Police are called on to “protect and serve.” In South Dakota that’s what they do, but they do it on their own terms. Too often those terms lack transparency.
This became apparent again recently with the announcement that on Nov. 13, privately owned police scanners in the state’s two largest counties would go quiet as law enforcement agencies there will encrypt their radio traffic.
The public will be shut out of listening to scanners in Minnehaha and Pennington counties. Officials described the change as an effort to protect law enforcement officers, witnesses and crime victims, according to a Rapid City Journal story about a press conference announcing the change.
“The public has an expectation that if they call the police, we’re going to track down the suspects and apprehend them, and this job is difficult when the bad guy can listen to our playbook on their cell phone,” explained Rapid City Police Chief Don Hedrick.
Keeping information away from the public seems to be baked into the DNA of South Dakota law enforcement. In this state, investigative reports for closed or inactive cases are not considered open records. Neither are calls for service.
If law enforcement in South Dakota gets any more opaque, soon the Crime Tips number will be unlisted.
In South Dakota there is no requirement for releasing the tapes of 911 calls or body cam or dash cam video. Reporters who move to South Dakota from other states are often astonished at the amount of information that they can’t get from law enforcement.
There have been some strides toward law enforcement transparency. About a decade ago, the Legislature approved allowing public access to a police log of incidents. Typically these are filled out with the sparest of language. What they lack in detail they make up for in brevity.
In 2017, the Legislature approved releasing booking photos, also known as mug shots, for people who have been arrested for felonies. While this is some progress, note that it took new laws approved by the Legislature to provide access to those records. It’s hard to tell what any future attempts to add transparency to South Dakota law enforcement would look like. Republicans, who hold super majorities in both houses, were once known as the law and order party. With their leading candidate for the presidency facing four felony indictments, who’s to say what they believe these days.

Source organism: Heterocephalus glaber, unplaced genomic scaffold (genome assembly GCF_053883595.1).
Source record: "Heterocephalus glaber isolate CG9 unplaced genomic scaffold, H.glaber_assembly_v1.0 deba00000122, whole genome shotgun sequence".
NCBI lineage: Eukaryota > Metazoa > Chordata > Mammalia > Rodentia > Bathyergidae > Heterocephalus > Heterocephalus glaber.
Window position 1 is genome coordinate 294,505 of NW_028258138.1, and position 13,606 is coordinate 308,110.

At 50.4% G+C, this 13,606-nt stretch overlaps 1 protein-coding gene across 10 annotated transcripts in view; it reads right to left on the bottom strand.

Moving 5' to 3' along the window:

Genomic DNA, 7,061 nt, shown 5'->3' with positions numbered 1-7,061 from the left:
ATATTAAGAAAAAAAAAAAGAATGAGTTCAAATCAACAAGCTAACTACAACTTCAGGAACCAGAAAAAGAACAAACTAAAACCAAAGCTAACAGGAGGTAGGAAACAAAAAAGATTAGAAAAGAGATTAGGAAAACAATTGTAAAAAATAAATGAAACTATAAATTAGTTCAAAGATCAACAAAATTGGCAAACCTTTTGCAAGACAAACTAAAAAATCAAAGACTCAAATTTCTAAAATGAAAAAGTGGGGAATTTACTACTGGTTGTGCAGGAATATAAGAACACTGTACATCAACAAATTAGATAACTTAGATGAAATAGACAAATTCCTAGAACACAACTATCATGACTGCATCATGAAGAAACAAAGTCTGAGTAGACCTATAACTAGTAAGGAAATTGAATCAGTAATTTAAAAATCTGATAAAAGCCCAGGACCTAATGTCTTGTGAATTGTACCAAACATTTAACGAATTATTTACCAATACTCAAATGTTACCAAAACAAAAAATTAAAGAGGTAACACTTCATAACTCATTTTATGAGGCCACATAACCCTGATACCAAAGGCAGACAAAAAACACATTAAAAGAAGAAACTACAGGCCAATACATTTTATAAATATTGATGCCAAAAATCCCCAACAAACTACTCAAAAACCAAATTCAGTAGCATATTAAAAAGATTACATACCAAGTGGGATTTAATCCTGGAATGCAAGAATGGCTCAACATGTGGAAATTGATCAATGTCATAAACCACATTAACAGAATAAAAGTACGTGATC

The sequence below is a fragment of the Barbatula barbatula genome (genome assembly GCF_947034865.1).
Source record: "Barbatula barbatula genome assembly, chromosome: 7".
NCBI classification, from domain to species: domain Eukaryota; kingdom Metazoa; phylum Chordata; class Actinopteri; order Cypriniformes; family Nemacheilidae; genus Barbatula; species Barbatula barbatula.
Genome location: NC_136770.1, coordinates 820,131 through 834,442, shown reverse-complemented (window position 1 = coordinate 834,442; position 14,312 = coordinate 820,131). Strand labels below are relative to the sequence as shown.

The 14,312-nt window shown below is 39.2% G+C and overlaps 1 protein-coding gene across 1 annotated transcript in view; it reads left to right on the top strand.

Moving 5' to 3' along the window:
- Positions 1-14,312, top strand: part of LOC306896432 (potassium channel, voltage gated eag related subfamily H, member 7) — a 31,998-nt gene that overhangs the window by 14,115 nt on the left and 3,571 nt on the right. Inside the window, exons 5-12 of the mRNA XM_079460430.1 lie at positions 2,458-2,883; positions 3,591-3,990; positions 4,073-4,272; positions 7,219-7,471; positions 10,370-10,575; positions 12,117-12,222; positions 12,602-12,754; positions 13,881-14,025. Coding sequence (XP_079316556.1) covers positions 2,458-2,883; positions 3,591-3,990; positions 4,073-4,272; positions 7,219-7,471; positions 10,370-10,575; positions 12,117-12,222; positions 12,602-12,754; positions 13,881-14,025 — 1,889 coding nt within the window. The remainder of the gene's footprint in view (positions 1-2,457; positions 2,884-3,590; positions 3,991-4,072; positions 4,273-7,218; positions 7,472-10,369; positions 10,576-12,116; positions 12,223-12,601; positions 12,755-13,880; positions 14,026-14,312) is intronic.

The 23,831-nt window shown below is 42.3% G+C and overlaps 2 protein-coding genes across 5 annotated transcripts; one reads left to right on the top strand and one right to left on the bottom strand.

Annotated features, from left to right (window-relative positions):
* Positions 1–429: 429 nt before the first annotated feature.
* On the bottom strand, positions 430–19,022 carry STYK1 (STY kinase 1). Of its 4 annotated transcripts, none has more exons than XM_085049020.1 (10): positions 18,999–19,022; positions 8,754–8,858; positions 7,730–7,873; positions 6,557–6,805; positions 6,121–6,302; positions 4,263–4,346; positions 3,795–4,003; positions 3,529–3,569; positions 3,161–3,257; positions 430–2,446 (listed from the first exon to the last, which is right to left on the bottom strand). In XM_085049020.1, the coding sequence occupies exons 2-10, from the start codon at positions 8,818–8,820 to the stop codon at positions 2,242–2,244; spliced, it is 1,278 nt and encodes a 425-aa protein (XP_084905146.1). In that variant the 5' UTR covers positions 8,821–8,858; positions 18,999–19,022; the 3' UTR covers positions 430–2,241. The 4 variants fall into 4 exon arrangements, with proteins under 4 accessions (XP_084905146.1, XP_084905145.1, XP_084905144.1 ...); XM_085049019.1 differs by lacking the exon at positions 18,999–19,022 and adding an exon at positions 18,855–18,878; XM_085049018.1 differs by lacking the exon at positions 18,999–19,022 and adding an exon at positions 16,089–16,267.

One of the largest line items in any city or county budget is law enforcement. Now, at least in Pennington and Minnehaha counties, the people whose taxes pay for that law enforcement will be shut out of knowing what their police agencies are up to when they hear the sirens blare.
Newsrooms, too, traditionally monitor law enforcement scanners. It’s hard to tell people what’s going on in local public safety without the heads-up from scanner traffic.
Recently, when six Brooklyn precincts encrypted their scanners without warning, the New York Daily News editorialized against the move, citing the need for news media access to what’s being said on the airwaves by police. “They hear the first, unfiltered version of crime reports, including police shootings of civilians, which is essential given that when police departments are in sole control of the narrative, they have an understandable incentive to recount events in a way that makes them look good,” the editorial explained.
If this move against transparency continues, perhaps in the name of protecting officers they should all be made to wear plainclothes and drive unmarked vehicles. That way the public won’t be able to hear what they say or know where they are. If law enforcement in South Dakota gets any more opaque, soon the Crime Tips number will be unlisted.
While the change to encrypted transmission may be inspired by increased safety for officers, it’s hard to remember an instance when law enforcement claimed lives were lost or witnesses jeopardized because of what someone heard on a police scanner. Open communication on police scanners has worked for decades, providing important tips for journalists and a window into what’s happening in the community for curious taxpayers.
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